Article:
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Spring 2019 Schedule

RHCS 100-01 Public Speaking (T/R) 1:30-2:45 PM

RHCS 100-02 Public Speaking (T/R) 3:00-4:15 PM

RHCS 102-01 Interpersonal Communication (M/W) 9:00-10:15 AM

RHCS 102-02 Interpersonal Communication (M/W) 10:30-11:45 AM

RHCS 105-01 Media, Culture and Identity (M/W) 12:00-1:15 PM

RHCS 105-01 Media, Culture and Identity (T/R) 12:00-1:15 PM

RHCS 295-01 Doing History and Theory (T/R) 3:00 -4:15 PM

RHCS 302-01 Adv. Theories/Interpersonal Comm. (T/R) 9:00-10:15 AM

RHCS 302-02 Adv. Theories/Interpersonal Comm. (T/R) 10:30-11:45 AM

RHCS 353-01 Rhetoric and Law (T/R) 12:00-1:15 PM

RHCS 412-01 Media Theory  (M/W) 10:30-11:45 AM

RHCS 412-02 Philosophy of Communications (M/W) 1:30 – 2:45 PM

RHCS 490-01 Senior Capstone (M/W) 3:00 – 4:15 PM

Course Descriptions

RHCS 295-01“Doing History and Theory”- Dr. Mifsud

History is more than an accounting of past events, it is a means of orchestrating civic life, and in this way,  history has rhetorical effects on identity and community. History is also rhetorically constituted, a performance of rhetorical arts and symbolic actions to “tell stories” in ways that shape public memory, public understanding, public values. We will study together in this method course the rhetorical dimensions and dynamics of history writing in the quest for imagining civic life as just, peaceable, and secure. We will explore how dominant rhetoric of power and privilege write history and how counter-rhetoric (revisionist rhetoric) can dismantle this dominant rhetoric, if only to generate new history, for a new civic life.  We will focus on learning how to read primary theory on history writing. Learning how to read theory is hard. Learning then how to exercise theory in the search for solutions of a historical kind to civic problems and crises is even harder. But both ventures are vital to our civic life. We will study prominent theories on the subjective, figural, and symbolic constitution of history:  Michele Foucault, Archeology of Knowledge, Hayden White Tropics of Discourse, and Kenneth Burke, Attitudes Towards History. Each theory gives us ways of seeing how to do history, and in particular how to do so towards the ends of shaping just and sustainable societies. We will exercise these theories in a variety of historical contexts which we will select together as a class. Students in this class are collaborative researchers, working to forge a more just and sustainable civic life through the scholarly engagement of theory and history.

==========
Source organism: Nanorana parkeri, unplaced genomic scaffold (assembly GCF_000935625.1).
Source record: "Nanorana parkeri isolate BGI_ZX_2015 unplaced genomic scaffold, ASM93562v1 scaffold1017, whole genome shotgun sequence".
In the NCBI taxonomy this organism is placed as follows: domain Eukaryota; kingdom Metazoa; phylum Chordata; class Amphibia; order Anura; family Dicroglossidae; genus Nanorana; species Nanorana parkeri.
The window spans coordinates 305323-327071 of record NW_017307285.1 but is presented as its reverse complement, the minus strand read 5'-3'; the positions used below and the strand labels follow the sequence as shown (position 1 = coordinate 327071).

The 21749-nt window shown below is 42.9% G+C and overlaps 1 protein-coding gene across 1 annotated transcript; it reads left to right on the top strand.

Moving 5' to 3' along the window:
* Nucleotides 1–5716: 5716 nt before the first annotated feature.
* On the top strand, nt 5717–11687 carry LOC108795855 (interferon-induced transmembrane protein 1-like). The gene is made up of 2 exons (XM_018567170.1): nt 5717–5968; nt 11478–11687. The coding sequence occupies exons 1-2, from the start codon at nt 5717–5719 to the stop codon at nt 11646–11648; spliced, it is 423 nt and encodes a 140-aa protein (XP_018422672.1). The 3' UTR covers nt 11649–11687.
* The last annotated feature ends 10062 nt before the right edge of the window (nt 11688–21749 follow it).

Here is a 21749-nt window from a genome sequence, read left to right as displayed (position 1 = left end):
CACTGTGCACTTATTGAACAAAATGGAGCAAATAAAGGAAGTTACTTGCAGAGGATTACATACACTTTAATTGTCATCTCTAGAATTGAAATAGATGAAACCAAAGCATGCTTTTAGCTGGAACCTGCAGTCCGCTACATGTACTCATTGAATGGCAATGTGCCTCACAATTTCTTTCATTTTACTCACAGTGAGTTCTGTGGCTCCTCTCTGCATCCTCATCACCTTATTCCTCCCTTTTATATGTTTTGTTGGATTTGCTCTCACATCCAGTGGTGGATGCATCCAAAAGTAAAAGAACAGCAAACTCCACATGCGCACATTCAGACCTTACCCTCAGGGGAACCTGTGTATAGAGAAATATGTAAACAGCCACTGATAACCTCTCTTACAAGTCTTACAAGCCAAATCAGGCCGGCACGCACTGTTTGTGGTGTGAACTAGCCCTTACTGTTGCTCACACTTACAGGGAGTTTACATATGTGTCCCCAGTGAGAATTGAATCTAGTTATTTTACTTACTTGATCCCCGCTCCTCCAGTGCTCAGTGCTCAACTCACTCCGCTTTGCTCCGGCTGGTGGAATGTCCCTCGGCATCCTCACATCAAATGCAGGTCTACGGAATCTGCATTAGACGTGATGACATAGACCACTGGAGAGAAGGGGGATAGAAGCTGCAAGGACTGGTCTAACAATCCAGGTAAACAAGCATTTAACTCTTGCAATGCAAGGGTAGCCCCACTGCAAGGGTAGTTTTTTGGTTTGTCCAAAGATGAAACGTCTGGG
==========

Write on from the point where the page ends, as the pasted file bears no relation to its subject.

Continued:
RHCS 412-01 “Media Theory”- Dr. Towns

Media Theory: This course is designed to introduce students to alternative media and communication studies theories that include and exceed questions of representation. What this means is that much of the media and communication studies examines the content of a medium rather than its form and the material implication that medium brings with its introduction. Alternatively, in this class we will question what are the implications of media form on our media content. Another way to say this is we will ask questions about how media are implicated in what it many media theorists have called “man,” i.e., the human. For us, media are not reducible to representations, but reflective of conceptions of humanity. Yet, this is a human that will be constantly up for debate, in ways that media theory has often been silent on. Therefore, we will critically interrogate what this human means in terms of race, gender, class, and sexuality, while also thinking about the relation between said human and media technologies. The course is, thus, broken down into three sections, all dedicated to critical interrogations of man: “Who is man?” “When was man?” And “What is a man?” 

 RHCS 412-02 “Philosophy of Communications”- Dr. Towns 

Both philosophy and communication have always been interlinked. Philosophy’s approach to “being” has often assumed communication: communicative practices are a central concern of what it means to be “human.” In this class, we will interrogate the relationship between philosophy, communication, and the human. In doing so, we will discover that historically the “human” holds racial implications for philosophy and communication. “Being” has been associated with Western Europe and “communication” for that being has often assumed Western modes mediation. In both cases, white, heterosexual, cisgender, middle classed men are often reflected as the construct of the human. Ultimately, we will approach philosophy and communication from a (black) philosophy of communication perspective that interrogates the forms of mediation through which the human has historically been cast.